I'd like to share a few suggestions you can try if you're anything like me and want beautiful healthy hair without cutting back on physical activities:
- Swab your scalp with witch hazel every two or three days to minimise the sweat buildup. Once you're done check for fibres, that may have been left behind from the swab, to prevent lint buildup.
- Be patient. There will come a time when your locs adjust to your activity level.
- Wash no more than once every two weeks useless your scalp is sore, flaking or excessively itchy.
- When you do wash, make it thorough. Pat and squeeze low pressure water through your hair, even working in sections if possible. Use a product that will cut through sweat, product and dandruff. If you can't avoid a shampoo that dries out your hair, like many clarifiers, it's best to follow up with a hearty application of coconut or extra virgin olive oil while your hair is damp, then proceed to maintain or simply air dry.
- Consider a sweatband. NewbieLocs has a great post here. Others also recommend a cotton head wrap so sweat is absorbed quickly. Cotton is drying so make sure to moisturise your locs on your days off.
- Keep internal hydration high at all times. Water will help fight the drying effects of sweat as it evaporates from the scalp by supporting the hair follicles.
- Don't go overboard on the products. Things like dry shampoo can make things worse if used in excess.
- Of course if you have the length, tie it up! Several ponytails if need be, just as long as your hair is away from your face and neck.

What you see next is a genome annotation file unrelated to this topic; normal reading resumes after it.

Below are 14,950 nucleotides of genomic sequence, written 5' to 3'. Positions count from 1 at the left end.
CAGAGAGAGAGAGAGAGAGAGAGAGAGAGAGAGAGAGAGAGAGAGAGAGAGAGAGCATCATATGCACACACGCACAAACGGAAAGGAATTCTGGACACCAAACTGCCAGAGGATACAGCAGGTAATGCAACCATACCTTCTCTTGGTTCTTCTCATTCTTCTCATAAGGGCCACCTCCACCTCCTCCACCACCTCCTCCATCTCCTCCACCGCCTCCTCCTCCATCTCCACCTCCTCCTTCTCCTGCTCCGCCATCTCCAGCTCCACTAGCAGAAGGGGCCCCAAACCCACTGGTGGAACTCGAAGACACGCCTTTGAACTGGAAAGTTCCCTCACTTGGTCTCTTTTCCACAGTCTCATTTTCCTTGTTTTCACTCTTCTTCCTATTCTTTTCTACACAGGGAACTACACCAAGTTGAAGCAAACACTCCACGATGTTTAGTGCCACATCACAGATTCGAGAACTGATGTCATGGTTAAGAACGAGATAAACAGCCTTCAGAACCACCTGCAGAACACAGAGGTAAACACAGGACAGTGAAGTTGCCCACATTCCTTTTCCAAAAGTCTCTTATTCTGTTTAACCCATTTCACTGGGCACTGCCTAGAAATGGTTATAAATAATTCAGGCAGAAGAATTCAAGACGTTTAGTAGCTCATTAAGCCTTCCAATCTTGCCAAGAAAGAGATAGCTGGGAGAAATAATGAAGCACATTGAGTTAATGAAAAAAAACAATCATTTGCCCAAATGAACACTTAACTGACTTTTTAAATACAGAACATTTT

- If you're doing home workouts try using a blow dryer on low/cool heat as soon as you're done so that you don't have damp hair all day.
For those of you about to start your journey as a regularly active person:
- I highly recommend starting your dreads with a good 3 inches of hair at least. Longer hair strands hold better after exercise and washing.
- Consider such starting methods as braids, two strand twists, freeforming or interlocking. Click here for more information on these methods.
- Try using rubber bands on the ends of your baby locs to keep them together during rigorous workouts, though I suggest letting your hair breathe once a week and changing the bands often.
- Be prepared to be re-twisting regularly, seek advice from a loctitian.
- Whatever your maintenance product is, avoid using it every time you re-twist (e.g. several times a week) because it'll suffocate your hair and scalp. Try just twisting with water and letting them dry in place.
I gathered a few videos on the subject of new locs and physical activity. Please share your own experience(s) in a comment below:
DREADLOCKS ARE A LIFESTYLE
**photography ownership is held with the blog account holder. DONOT use without permission. All video footage is publically available of YouTube.**